Why legumes deserve more of your love


When it comes to nutrition, legumes are the plant-world's dynamite in small packages. They may be little - but they’re nutrient bombs! If you're unsure what legumes are or how to prepare them, learn all you need to know here.

Legumes are sometimes overlooked when it comes to super foods, but these unassuming pods are among the most versatile and nutritious foods available. Read on to learn what they are and how to use them.

The word 'legumes' refer to plants with seed pods that split into two halves. These include alfalfa, clover, lupin beans, green beans, peas, soy beans, dry beans, broad beans, chickpeas and lentils.

Legumes are jam-packed with protein and fibre, various vitamins and minerals like iron, zinc, phosphorus, folate and other B vitamins, as well as healthy plant compounds called phytochemicals. They are also incredibly low in fat, cholesterol and sodium.

Lean towards legumes

A good supply of legumes will help reduce your risk of chronic diseases, such as heart disease, high blood pressure, arthritis and colon cancer. The fibre found in legumes helps to decrease cholesterol levels, guard against diabetes, prevent constipation and protect against gallstones.

"A half-cup serving of cooked legumes is a protein source comparable to a 30g serving of meat, poultry, fish or one egg," says Vitality dietitian Terry Harris. "But if legumes are your only source of protein (such as in a vegan diet), monitor your iron and vitamin B12 levels carefully and discuss supplementation with your doctor."

You can enjoy many health benefits by eating legumes at least three times a week. Here are some pointers on how to prepare legumes for cooking.

How to prepare legumes

Dried beans and legumes, with the exceptions of black-eyed peas and lentils, require soaking in room-temperature water, usually overnight. To soak, choose one of the following methods:

  1. Slow soak: In a stockpot, cover 450g dried beans with 10 cups water. Then cover and refrigerate for 6 to 8 hours or overnight.
  2. Quick soak: In a large pot, bring 10 cups of water to a boil. Add 450g dried beans and return to a boil. Boil for 2 to 3 minutes. Then cover and set aside at room temperature for 1 to 2 hours.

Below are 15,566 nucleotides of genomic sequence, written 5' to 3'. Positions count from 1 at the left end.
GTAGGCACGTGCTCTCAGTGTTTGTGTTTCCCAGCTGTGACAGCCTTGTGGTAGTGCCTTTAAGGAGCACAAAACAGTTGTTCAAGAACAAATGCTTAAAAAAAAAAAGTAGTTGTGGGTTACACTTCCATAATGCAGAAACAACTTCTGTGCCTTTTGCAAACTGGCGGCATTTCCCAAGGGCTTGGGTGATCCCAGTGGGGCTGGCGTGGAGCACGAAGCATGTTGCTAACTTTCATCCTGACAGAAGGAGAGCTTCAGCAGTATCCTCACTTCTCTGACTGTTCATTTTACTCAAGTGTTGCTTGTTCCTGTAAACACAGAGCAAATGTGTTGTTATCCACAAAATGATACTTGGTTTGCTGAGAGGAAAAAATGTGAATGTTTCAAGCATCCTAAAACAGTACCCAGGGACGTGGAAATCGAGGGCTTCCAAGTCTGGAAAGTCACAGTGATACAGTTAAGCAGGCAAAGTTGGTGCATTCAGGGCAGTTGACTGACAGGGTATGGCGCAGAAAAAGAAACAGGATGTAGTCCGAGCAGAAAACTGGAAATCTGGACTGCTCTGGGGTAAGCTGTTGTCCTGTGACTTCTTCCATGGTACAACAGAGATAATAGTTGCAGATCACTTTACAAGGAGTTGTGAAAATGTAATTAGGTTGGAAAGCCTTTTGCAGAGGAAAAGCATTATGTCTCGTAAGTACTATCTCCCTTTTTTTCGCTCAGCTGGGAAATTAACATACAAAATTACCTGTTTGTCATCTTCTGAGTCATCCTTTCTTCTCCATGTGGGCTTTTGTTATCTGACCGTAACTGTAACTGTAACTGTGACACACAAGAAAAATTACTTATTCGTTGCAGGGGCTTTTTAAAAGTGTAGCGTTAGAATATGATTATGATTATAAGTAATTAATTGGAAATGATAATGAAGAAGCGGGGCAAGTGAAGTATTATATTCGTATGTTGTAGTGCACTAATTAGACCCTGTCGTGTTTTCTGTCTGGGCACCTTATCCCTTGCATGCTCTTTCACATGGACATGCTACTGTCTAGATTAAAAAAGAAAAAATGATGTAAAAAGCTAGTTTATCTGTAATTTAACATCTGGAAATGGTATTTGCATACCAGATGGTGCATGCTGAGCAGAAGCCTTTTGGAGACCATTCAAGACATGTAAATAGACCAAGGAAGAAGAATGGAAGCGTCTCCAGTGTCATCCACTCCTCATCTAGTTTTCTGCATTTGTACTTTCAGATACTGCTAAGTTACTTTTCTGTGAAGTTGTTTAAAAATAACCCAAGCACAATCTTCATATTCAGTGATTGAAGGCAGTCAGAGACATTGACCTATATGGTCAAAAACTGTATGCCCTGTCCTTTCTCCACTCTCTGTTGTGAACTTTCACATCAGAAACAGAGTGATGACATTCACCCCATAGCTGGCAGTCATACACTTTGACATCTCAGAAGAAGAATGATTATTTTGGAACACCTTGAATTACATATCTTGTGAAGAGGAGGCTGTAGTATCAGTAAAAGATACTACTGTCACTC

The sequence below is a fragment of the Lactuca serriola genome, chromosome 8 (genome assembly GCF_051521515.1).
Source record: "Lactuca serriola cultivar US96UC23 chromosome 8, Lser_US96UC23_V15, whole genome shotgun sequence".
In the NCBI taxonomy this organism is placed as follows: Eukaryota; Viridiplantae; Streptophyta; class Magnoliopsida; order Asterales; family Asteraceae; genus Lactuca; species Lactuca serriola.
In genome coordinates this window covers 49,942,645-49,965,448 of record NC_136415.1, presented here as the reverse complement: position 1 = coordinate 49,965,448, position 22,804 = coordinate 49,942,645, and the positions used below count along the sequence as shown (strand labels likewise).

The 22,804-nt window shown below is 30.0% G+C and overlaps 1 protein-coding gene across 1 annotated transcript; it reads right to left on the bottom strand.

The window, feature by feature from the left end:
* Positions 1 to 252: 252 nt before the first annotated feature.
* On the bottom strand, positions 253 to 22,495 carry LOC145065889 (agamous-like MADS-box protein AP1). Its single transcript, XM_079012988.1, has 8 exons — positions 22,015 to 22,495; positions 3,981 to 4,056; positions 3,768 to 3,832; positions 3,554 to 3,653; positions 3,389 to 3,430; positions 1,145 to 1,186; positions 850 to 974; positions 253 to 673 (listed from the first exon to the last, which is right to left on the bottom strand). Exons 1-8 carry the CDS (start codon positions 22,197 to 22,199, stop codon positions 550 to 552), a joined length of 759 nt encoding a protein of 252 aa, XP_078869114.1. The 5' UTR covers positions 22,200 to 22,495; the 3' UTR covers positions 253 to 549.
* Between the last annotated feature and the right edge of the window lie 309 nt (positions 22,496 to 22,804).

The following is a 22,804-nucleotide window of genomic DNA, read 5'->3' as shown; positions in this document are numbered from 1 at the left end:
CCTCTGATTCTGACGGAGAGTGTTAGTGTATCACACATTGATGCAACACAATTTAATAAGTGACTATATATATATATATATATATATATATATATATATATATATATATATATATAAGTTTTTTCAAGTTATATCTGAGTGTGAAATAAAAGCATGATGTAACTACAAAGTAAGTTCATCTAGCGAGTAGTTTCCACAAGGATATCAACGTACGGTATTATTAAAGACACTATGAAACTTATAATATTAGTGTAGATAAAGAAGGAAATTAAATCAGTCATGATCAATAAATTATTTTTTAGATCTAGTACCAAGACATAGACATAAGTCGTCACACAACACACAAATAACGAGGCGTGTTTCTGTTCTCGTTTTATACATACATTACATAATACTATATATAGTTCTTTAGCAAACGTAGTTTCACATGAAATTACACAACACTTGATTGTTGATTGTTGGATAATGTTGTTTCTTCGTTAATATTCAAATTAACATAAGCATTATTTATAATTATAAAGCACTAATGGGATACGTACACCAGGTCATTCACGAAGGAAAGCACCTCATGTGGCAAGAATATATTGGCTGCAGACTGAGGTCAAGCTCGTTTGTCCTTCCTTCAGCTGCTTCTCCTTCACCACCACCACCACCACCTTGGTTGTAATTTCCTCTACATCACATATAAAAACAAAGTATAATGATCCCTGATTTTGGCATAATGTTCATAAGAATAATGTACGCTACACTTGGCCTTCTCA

After soaking, rinse the beans, place them in a pot, and cover them with three times their volume of fresh water. Add herbs or spices to the beans and bring it to a boil. Then reduce the heat and simmer uncovered, stirring occasionally, until the legumes are tender. The cooking time depends on the type of legume, but start checking after 45 minutes.

An easier option, of course, is to open a can - just remember to rinse and drain the contents in a sieve or colander first to remove the salty water. For great ideas on how to incorporate legumes into more of your meals, read 'How to power up your meals with pulses.'

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Verve up your veggies

Plant-based foods are rich in minerals, fibre and phytonutrients. Embrace the abundance of the earth with the HealthyFood Studio Versatile Vegetables courses, and learn how to turn a variety of vegetables into much-loved meals.

Book a Versatile Veggies course now!

Pay less for your legumes with Vitality HealthyFood

It's well worth making healthy food choices with Vitality - you nourish your body and ease your wallet! Enjoy up to R1 000 cash back per family per month on HealthyFood at Pick n Pay and Woolworths stores. Check the HealthyFood catalogues to see which items qualify, or look out for the HealthyFood sticker in-store to top up on your legumes for less!
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